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37, Boulevard Habib Bourguiba 2036, La Soukra, Tunisie

Emergency Medicine and Intensive care


Emergency Medicine and Resuscitation is the immediate assessment and initial stabilisation treatment of a critically ill or injured person. It is characterised by the assessment and clinical management of life-threatening situations.

It is used during an accident, medical emergency or other unexpected illness where there is no time to make arrangements. The aim of this type of medicine is to stabilise the patients until they can be transferred to another ward or taken home safely.

Pôle de la médecine d'urgence et de la réanimation

The Emergency Medicine and Resuscitation Cluster is equipped with the latest generation of emergency and resuscitation equipment. A team of expert doctors manages the various urgent pathologies, either in hospital or in outpatient care.

The Emergency Department receives all patients 24 hours a day, 7 days a week.

The Emergency Medicine and Resuscitation Cluster supports the following treatments: Treatment of the initial heart attack, then transfer of the patient to a specialist for follow-up, treatment of strokes, treatment of simple fractures, and provision of primary care.

You ask, our teams answer.


A heart attack is a medical emergency that is treated in the Emergency Medicine and Resuscitation Department. It occurs when one or more coronary arteries become blocked, usually by a blood clot that forms in the artery wall.

A heart attack occurs when a coronary artery that supplies blood to the heart is suddenly blocked by a blood clot (thrombus) or other debris from a ruptured plaque. The blockage reduces or stops blood flow to part of the heart muscle. This leads to damage to the muscle tissue and possibly death. If myocardial death is not immediate, it can occur later as a result of an infection or a tear in the heart muscle (myocardial rupture).

The most common symptom is chest pain that lasts more than a few minutes or disappears and then comes back. Other symptoms include shortness of breath, nausea or vomiting, dizziness and tiredness. Other possible signs and symptoms are:

– Discomfort in the upper part of the body, spreading to the arms, neck, jaw or stomach

– Pain in one arm; sometimes only one arm is weakened

– Nausea

– sweating

Emergency medicine is the medical speciality that deals with the immediate diagnosis and treatment of sick patients, especially those in critical condition. Emergency doctors must be able to deal with a wide range of medical problems and have a thorough knowledge of medications, procedures and equipment. They may treat patients with heart attacks, strokes or other acute illnesses or injuries.

Emergency medicine is a field in which doctors are trained to respond quickly to life-threatening trauma, accident or illness.

The practice of emergency medicine requires the ability to care for patients with different types of illness or injury – whether caused by accident, natural causes or criminal intent – in a variety of settings, including hospitals (emergency departments), clinics, nursing homes and other acute care facilities.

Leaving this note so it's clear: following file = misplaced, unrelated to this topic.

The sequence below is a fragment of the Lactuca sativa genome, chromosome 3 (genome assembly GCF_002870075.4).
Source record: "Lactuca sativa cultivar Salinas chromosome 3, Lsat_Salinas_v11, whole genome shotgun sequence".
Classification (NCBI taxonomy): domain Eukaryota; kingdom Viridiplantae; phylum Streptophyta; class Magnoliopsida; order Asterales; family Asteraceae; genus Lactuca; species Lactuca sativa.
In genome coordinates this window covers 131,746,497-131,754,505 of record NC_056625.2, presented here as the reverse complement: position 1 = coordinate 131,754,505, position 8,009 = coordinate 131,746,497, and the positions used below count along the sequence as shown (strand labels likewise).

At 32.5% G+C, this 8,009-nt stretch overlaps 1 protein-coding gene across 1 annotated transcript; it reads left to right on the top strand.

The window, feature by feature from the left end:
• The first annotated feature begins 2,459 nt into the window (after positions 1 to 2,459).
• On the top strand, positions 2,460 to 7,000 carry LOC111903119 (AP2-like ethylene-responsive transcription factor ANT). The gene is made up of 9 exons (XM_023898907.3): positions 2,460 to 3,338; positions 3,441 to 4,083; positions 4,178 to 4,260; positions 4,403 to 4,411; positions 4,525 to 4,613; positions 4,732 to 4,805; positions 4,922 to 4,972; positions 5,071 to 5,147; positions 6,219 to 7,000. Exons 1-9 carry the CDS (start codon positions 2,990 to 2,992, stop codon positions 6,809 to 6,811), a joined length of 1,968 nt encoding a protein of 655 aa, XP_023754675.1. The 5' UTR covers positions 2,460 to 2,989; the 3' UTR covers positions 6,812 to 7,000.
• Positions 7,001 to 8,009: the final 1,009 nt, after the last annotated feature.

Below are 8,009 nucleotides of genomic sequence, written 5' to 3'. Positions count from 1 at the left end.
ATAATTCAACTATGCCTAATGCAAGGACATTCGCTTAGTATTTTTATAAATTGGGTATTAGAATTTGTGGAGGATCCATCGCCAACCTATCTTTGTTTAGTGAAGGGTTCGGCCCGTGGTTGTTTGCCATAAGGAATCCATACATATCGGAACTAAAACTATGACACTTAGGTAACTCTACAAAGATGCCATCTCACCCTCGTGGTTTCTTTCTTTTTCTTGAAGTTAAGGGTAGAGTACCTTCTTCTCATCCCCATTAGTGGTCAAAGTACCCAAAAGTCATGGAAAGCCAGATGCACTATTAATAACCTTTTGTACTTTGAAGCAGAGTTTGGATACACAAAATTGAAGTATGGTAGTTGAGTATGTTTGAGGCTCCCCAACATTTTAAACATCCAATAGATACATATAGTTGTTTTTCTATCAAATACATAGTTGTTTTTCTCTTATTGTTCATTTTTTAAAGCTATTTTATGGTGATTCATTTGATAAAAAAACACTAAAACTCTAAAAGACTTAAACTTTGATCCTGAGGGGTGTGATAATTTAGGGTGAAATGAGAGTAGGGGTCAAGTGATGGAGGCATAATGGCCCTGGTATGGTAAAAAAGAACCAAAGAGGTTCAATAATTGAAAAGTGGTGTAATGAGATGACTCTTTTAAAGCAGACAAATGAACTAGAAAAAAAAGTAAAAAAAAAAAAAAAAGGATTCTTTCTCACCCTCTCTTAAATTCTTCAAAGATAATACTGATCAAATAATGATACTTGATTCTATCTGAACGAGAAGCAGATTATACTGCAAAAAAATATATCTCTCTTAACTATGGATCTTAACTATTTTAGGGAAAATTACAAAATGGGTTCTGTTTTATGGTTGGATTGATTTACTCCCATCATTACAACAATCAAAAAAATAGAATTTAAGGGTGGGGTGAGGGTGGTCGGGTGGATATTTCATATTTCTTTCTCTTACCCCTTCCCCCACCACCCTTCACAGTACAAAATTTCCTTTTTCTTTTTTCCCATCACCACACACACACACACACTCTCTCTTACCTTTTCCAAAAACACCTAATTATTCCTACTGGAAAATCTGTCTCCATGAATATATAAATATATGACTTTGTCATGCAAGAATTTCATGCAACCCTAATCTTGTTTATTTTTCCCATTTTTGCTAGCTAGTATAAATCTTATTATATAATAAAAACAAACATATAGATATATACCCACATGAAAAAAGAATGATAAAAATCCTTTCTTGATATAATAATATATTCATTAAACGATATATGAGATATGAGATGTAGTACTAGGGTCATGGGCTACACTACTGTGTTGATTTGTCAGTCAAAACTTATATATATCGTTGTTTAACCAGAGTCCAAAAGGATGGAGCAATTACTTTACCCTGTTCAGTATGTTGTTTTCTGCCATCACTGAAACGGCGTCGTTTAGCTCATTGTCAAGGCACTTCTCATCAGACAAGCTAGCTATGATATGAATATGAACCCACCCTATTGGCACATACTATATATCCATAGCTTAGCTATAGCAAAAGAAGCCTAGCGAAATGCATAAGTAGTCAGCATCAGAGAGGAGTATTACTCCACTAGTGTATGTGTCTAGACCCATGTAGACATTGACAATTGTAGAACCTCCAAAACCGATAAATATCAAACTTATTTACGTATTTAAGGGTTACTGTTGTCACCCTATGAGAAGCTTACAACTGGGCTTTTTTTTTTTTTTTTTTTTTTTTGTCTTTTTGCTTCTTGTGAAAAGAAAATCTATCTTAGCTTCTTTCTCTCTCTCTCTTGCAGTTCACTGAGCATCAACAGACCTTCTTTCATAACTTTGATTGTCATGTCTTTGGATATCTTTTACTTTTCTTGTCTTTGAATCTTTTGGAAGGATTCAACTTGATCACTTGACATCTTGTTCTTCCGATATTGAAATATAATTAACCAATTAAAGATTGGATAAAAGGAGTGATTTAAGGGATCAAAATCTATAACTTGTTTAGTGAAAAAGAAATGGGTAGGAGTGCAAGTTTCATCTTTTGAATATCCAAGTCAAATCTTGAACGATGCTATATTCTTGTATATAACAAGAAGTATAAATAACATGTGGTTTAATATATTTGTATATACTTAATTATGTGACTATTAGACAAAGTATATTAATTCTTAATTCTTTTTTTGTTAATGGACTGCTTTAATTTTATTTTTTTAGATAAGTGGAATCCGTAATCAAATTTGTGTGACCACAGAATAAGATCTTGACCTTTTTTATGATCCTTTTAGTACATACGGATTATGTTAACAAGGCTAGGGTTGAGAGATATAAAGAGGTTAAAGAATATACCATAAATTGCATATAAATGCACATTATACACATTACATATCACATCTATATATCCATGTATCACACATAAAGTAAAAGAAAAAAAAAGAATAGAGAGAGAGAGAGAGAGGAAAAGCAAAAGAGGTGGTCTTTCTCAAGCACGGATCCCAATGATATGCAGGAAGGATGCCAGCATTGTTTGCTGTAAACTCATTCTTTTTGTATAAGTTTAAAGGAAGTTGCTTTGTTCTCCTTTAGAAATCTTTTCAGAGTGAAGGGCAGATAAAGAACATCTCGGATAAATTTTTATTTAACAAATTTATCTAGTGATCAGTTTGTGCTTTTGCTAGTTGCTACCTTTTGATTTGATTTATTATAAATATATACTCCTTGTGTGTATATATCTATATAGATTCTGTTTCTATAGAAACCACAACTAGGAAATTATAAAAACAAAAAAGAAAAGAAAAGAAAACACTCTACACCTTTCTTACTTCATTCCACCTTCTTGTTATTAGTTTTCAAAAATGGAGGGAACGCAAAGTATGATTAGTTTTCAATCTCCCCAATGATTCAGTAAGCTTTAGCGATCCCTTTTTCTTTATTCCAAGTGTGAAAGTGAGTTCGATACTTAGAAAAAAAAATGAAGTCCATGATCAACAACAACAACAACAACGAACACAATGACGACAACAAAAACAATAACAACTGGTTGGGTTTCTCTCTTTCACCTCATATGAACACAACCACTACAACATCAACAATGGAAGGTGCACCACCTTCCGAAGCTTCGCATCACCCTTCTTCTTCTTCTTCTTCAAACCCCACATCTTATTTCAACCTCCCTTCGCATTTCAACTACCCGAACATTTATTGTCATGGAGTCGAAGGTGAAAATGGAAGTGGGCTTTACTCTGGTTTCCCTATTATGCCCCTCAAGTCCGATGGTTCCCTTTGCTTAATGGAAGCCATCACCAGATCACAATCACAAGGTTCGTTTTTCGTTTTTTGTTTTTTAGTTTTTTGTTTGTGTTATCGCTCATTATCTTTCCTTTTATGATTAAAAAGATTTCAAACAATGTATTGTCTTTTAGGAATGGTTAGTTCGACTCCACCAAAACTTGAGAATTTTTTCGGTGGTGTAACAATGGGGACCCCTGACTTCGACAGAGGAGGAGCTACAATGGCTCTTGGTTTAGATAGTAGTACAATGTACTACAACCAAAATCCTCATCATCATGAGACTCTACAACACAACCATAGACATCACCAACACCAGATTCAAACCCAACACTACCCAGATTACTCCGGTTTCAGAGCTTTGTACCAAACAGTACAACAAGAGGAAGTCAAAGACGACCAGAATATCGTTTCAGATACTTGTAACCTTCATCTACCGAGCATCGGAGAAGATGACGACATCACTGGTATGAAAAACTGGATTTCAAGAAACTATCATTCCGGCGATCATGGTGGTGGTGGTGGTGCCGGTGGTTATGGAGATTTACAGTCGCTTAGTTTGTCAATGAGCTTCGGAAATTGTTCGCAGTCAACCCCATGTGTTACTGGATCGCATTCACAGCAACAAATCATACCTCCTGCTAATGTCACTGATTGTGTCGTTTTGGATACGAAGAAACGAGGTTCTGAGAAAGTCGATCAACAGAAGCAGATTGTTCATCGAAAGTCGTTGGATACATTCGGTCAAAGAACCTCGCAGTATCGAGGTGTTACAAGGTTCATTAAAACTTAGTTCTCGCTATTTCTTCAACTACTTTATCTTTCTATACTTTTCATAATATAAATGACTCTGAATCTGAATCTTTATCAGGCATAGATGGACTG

Ambulatory care is a medical speciality that deals with the diagnosis and treatment of life-threatening illnesses and injuries. Ambulatory care includes both the diagnosis and treatment of non-urgent conditions and the follow-up of chronic conditions.

Ambulatory care can help people manage chronic conditions such as diabetes or heart disease, and can also be used to prevent illness before it becomes serious enough to require hospitalisation.

Resuscitation (part of our Emergency Medicine and Resuscitation pole) is the emergency medical treatment of life-threatening illnesses, injuries and poisonings. It involves the rapid recognition and treatment of life-threatening conditions to prevent death or disability.

The aim of resuscitation medicine is to restore a patient’s vital functions to a normal or near-normal state after an acute illness or injury. Resuscitation can be practised by doctors, nurses and paramedics, as well as other specially trained personnel such as emergency medical technicians and flight nurses.

Resuscitation is most commonly used for patients who have suffered cardiac arrest (when the heart stops beating), but it can also be used for other serious conditions, including stroke, drowning, head injury and drug or alcohol overdose.

Simple fractures are usually treated conservatively. This means that the fracture is not displaced and the ends of the bone are well aligned. The treatment of a simple fracture depends on the location and severity of the injury.

The treatment of simple fractures depends on the type of fracture and the age of the patient.

In adults, fractures are treated with a cast, brace or splint. In children, a cast is not usually needed because the bones heal more quickly than in adults. In most cases, children are treated with a brace or splint to prevent the broken bone from moving and damaging nearby structures such as nerves or blood vessels.

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